I'm really fascinated by those old "activity centers" and "interactive storybooks" too! In fact, the first proto-game design tool I got really into was a DOS EGA (there was a VGA version that came later, but I never had that) shareware program called Storymaker+ made by one Elson Embry, who I think was a Christian minister of some sort (there wasn't any specifically Christian content in the program, though). You could draw your own backgrounds, animations, draw up sheet music for your own audio, and a really low-quality synthesized voice would even read the books you wrote out loud! Clicking on words or objects placed in the book would trigger animations and/or additional dialog. (It's on the Internet Archive! https://archive.org/details/Storyv20) I've been meaning to write something about Storymaker+ for a while.

Thanks for writing about the multimedia activity center multimedia things! I love your visual style and would love to play around with an entire CD-ROM's worth of screens like what you posted.

I remember that the ones based on Disney movies and the like were really big for quite some time (or I must assume since they were everywhere), but I remember that even an old PC Gamer demo CD (that had Tomb Raider on it!) from 1996 had a thing where you wandered around a basement "PC Gamer office" with the magazine's Coconut Monkey mascot hanging around. It was something like the point-and-click first person text adventures like Myst or Return to Zork, but there was no goal or things to unlock, just things to click on and discover (I think it might've also functioned as a graphical launcher for the demos on the disc, but that clearly didn't need to be so elaborate). I like what you have to say about the ambiguous positioning of the player's role. (A lot of the old third person point-and-click adventures had shades of this ambiguity, too, which is really interesting!)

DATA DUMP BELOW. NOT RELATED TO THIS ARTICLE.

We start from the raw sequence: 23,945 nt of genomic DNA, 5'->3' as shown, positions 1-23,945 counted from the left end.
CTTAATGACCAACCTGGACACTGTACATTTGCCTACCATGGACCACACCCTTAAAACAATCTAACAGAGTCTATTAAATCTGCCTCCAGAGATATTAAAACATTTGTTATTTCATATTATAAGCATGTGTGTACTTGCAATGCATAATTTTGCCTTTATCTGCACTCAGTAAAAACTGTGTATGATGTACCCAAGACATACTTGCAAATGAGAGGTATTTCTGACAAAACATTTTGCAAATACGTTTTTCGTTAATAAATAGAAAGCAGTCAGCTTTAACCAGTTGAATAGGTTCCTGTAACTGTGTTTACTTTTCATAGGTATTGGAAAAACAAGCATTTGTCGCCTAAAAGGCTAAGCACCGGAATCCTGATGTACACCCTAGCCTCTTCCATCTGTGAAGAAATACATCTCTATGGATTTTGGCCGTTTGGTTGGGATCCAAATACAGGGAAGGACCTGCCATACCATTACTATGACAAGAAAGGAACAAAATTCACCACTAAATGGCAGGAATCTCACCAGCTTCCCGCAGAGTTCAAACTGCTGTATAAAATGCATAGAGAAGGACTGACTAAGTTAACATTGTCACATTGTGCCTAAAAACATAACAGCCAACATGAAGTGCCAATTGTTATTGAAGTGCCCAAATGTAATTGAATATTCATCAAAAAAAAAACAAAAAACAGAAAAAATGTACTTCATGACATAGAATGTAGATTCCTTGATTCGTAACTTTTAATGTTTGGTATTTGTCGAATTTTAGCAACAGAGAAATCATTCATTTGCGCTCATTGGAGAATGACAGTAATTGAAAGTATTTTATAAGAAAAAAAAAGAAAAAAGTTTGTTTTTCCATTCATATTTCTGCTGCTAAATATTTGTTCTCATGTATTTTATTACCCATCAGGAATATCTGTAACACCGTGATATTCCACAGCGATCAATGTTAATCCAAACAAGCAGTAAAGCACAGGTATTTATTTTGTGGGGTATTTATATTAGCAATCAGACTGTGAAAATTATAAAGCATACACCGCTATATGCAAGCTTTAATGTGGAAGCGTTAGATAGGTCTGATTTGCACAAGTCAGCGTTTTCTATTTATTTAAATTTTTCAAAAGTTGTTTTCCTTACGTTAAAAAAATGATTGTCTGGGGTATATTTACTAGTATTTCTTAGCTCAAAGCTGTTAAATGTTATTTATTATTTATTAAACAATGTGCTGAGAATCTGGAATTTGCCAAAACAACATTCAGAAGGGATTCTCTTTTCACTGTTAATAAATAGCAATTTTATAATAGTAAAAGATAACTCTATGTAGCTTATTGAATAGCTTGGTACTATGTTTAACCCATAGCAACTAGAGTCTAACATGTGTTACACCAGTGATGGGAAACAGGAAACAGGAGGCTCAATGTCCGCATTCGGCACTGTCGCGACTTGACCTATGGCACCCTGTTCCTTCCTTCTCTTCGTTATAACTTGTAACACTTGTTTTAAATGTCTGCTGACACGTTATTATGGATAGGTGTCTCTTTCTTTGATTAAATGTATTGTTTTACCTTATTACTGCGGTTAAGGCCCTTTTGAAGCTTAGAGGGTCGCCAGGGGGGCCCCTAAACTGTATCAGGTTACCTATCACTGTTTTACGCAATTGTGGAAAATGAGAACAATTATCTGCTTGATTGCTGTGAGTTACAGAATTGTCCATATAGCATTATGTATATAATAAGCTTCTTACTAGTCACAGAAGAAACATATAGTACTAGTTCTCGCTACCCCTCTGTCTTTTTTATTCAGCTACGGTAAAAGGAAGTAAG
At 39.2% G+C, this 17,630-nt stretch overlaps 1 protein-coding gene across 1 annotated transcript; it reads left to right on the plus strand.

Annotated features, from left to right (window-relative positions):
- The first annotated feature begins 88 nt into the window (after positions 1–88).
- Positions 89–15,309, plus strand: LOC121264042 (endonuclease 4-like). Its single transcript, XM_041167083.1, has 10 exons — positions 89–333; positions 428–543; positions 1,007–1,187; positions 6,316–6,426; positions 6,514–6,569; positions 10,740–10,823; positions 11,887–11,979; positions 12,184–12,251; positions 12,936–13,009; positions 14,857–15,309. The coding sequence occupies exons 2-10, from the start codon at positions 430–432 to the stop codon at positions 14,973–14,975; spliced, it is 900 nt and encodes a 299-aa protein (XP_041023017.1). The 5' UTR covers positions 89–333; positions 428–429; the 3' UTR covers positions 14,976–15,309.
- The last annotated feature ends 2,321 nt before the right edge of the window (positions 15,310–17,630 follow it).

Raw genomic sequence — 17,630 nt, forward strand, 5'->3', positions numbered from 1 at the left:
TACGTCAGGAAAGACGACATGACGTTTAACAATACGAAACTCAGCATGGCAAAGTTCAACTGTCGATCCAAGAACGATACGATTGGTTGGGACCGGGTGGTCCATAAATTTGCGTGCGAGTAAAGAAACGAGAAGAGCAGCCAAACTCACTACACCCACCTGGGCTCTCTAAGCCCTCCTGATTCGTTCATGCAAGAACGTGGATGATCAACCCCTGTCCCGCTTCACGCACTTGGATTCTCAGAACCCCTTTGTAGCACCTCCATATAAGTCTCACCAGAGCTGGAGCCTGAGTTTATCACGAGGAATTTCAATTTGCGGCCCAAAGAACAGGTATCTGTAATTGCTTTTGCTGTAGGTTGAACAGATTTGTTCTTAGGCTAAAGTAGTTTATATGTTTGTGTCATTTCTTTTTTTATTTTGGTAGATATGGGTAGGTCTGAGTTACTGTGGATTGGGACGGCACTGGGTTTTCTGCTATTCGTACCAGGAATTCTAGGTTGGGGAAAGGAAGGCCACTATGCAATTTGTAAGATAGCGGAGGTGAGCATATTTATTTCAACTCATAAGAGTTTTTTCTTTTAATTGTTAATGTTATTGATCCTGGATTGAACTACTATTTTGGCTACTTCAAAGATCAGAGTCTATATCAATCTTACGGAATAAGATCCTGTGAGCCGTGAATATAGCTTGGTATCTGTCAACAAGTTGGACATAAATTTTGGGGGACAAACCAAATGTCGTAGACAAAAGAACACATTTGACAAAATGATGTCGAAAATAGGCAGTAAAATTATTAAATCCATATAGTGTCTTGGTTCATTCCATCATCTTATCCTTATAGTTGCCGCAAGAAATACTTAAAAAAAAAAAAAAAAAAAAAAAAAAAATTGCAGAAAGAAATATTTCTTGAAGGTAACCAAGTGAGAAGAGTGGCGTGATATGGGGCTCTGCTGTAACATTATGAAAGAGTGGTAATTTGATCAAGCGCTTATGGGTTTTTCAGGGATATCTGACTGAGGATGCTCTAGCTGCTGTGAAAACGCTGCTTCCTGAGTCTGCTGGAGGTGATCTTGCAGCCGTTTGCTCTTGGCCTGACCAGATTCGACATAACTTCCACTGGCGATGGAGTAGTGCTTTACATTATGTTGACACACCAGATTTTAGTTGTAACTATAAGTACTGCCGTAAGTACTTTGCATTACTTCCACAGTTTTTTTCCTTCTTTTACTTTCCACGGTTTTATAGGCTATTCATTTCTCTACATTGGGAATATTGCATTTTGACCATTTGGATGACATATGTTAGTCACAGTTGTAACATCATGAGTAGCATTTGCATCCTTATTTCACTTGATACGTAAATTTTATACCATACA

I've been thinking about these kinds of multimedia thingies more and more lately. In some of my recent games, I've been having fun putting small things that serve to provide--these were on my mind when I my Temple of the Wumpus game was chock full of hidden stuff, and outside of a couple hints to the game's mechanic-focused quest, most of the thousands of words and lots of locations in the game merely add texture, flavor, and surprise to what's otherwise a pretty straightforward visualization of Hunt the Wumpus. I also messed with a more traditional point-and-click single screen activity room/virtual pet for a Pirate Kart V game a few years back, and keep thinking there's something in that realm I'd love to play with. In the back of my mind, I'm looking for the right project to explore this kind of interface.

REALMS^2 looks nifty as heck. Love those colors/shadings.

Kate B's picture

Yesss! First, thanks for the

Yesss! First, thanks for the compliments on my stuff, you've made me wanna continue working on them! I haven't touched the storybook for a few weeks, but now I think I'm going to try and make time for it at some point.

And no I don't mind a long post, the idea I've inspired someone else is something I love to see.

I have never seen Storymaker before! It looks like a format I'm semi-familiar with, like those educational software that tried to teach kids to understand computers, and, maybe accidentally, stumbled upon new ideas while doing so. And the idea of drawing your own backgrounds and things is inspiring me a lot. I think there was a DIY aspect to a lot of these games- especially in regards to using printing technology, which was fresh at the time, to use the game to print out your own stuff.

And yeah Disney seemed to make a lot of these back in the day, I remember a lot of them vaguely- I also know that they tried making a whole section of disneyworld reflect the idea of multimedia, the now-defunct DisneyQuest, which is really interesting as it takes that sensibility a lot of their games had, of being in a virtual place with lots of interactive objects and minigames, and applied it to real life.

There were also these disney demo discs that were in boxes of cereal that followed that genre of "you're in a room and these objects you click on do things" where they'd like, link to video clips and demos. I can't find any clips of them lying around, but I believe I have the discs somewhere, still.